And many more apps, who use this server application.

In detail:
This is a node.js application written some years ago by Rob Wu from the netherlands (seven years, according to his Git) to avoid this issues and then others started to use it.
The official demo was available here:, but it’s also shutdown because of “abuse”: PSA: Public demo server ( will be very limited by January 2021, 31st · Issue #301 · Rob--W/cors-anywhere · GitHub

Years ago, someone used his code and deployed it to a free account to make it accessible, wich is also widely used.

Kalendar (and other stack developers) just adopted it and run into issues from to time. :frowning:

@willemn I would at least try do edit your .htaccess to see if it makes a change, but in the long term, the stack developer needs a reliable solution and is the only one who will be able to help.

Sorry for the big blurb here.

I personally believe that the proxy server / middleware / forwarder “Palm Springs” simply is no longer servicing properly. To be honest, a have some test projects running (mobile apps / node applications) who use palm springs and still work.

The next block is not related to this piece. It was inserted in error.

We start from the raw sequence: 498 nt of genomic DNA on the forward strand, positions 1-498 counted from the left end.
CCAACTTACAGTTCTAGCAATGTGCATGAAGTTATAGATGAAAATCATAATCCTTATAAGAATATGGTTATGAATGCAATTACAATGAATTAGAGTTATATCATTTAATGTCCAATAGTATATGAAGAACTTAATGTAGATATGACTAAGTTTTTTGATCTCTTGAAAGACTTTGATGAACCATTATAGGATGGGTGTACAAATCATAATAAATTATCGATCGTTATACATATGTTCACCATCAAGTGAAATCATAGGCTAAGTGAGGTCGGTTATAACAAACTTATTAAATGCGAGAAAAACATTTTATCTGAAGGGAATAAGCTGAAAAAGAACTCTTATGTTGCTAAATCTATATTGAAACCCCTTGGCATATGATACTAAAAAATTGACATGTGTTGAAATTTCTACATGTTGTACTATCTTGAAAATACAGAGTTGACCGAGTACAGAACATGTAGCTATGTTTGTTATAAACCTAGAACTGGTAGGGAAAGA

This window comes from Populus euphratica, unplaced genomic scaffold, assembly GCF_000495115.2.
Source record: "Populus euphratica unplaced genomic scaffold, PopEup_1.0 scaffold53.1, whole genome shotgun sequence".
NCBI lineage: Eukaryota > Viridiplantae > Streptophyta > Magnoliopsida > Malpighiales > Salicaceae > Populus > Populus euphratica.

If you’re able to modify your .htaccess file (if you know what you’re doing, otherwise ask for some help from your hosting provider) as @teefers was mentioning. If it’s not working, only the stack developer can help by rethinking his stack development.

I’ve probably helped hundreds of people on almost as many hosting companies, almost all shared plans and most on the cheap side. I can’t tell you the last time I found anyone totally blocking htaccess files. It had to be nine or ten years ago. Yes, they might still block some directives, but it’s very difficult to kill the main Apache process with a local directives file (htaccess) that is overriding the default http header(mod_headers). You can mess up your the main Apache process with other httpd.conf but the htaccess file usually would only affect your spawned processes and not the main Apache process shared by others.

You wouldn’t be able to control Caching, authentication, compression, Access Control, redirects, Content Security Police and more without access to the http header. Ten years ago some of the cheaper hosting plans didn’t allow htaccess files, but with properly configured AllowOverride Directive there is really no risk to other users. If you’re on a plan that restricts access, it time to find another hosting company.

As for CORS Anywhere, what some people call middleware, others of us call a hack. It you think it’s good security to allow a 3rd party server to “override” your users browsers built-in security, then I guess use it. I can tell you that wouldn’t pass the most basic security audit and I’d never allow that on any website I was part of.